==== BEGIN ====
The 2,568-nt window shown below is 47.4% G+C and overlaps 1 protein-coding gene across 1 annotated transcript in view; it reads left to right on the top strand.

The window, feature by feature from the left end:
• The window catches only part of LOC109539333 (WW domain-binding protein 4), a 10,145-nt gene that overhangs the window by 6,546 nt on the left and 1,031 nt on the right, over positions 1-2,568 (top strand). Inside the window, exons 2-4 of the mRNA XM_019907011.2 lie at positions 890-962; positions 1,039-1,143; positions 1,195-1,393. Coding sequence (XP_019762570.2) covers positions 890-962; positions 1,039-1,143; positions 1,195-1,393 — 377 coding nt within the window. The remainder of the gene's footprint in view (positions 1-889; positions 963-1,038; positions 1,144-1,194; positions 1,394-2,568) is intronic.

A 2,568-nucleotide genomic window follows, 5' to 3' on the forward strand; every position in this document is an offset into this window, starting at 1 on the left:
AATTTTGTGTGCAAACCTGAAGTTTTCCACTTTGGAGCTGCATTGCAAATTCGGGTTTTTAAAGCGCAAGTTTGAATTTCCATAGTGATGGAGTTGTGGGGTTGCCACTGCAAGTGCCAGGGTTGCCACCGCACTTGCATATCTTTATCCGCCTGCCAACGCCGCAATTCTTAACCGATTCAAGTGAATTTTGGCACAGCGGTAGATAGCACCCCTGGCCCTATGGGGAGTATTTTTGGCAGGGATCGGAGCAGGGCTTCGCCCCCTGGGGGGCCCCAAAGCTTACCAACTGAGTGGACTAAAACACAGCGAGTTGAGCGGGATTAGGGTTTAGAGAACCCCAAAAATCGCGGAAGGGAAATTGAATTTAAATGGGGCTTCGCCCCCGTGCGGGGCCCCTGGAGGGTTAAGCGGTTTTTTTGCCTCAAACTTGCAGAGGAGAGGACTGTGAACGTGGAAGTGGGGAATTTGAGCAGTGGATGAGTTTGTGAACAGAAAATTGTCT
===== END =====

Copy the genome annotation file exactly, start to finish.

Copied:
The 2,568-nt window shown below is 47.4% G+C and overlaps 1 protein-coding gene across 1 annotated transcript in view; it reads left to right on the top strand.

The window, feature by feature from the left end:
• The window catches only part of LOC109539333 (WW domain-binding protein 4), a 10,145-nt gene that overhangs the window by 6,546 nt on the left and 1,031 nt on the right, over positions 1-2,568 (top strand). Inside the window, exons 2-4 of the mRNA XM_019907011.2 lie at positions 890-962; positions 1,039-1,143; positions 1,195-1,393. Coding sequence (XP_019762570.2) covers positions 890-962; positions 1,039-1,143; positions 1,195-1,393 — 377 coding nt within the window. The remainder of the gene's footprint in view (positions 1-889; positions 963-1,038; positions 1,144-1,194; positions 1,394-2,568) is intronic.

A 2,568-nucleotide genomic window follows, 5' to 3' on the forward strand; every position in this document is an offset into this window, starting at 1 on the left:
AATTTTGTGTGCAAACCTGAAGTTTTCCACTTTGGAGCTGCATTGCAAATTCGGGTTTTTAAAGCGCAAGTTTGAATTTCCATAGTGATGGAGTTGTGGGGTTGCCACTGCAAGTGCCAGGGTTGCCACCGCACTTGCATATCTTTATCCGCCTGCCAACGCCGCAATTCTTAACCGATTCAAGTGAATTTTGGCACAGCGGTAGATAGCACCCCTGGCCCTATGGGGAGTATTTTTGGCAGGGATCGGAGCAGGGCTTCGCCCCCTGGGGGGCCCCAAAGCTTACCAACTGAGTGGACTAAAACACAGCGAGTTGAGCGGGATTAGGGTTTAGAGAACCCCAAAAATCGCGGAAGGGAAATTGAATTTAAATGGGGCTTCGCCCCCGTGCGGGGCCCCTGGAGGGTTAAGCGGTTTTTTTGCCTCAAACTTGCAGAGGAGAGGACTGTGAACGTGGAAGTGGGGAATTTGAGCAGTGGATGAGTTTGTGAACAGAAAATTGTCT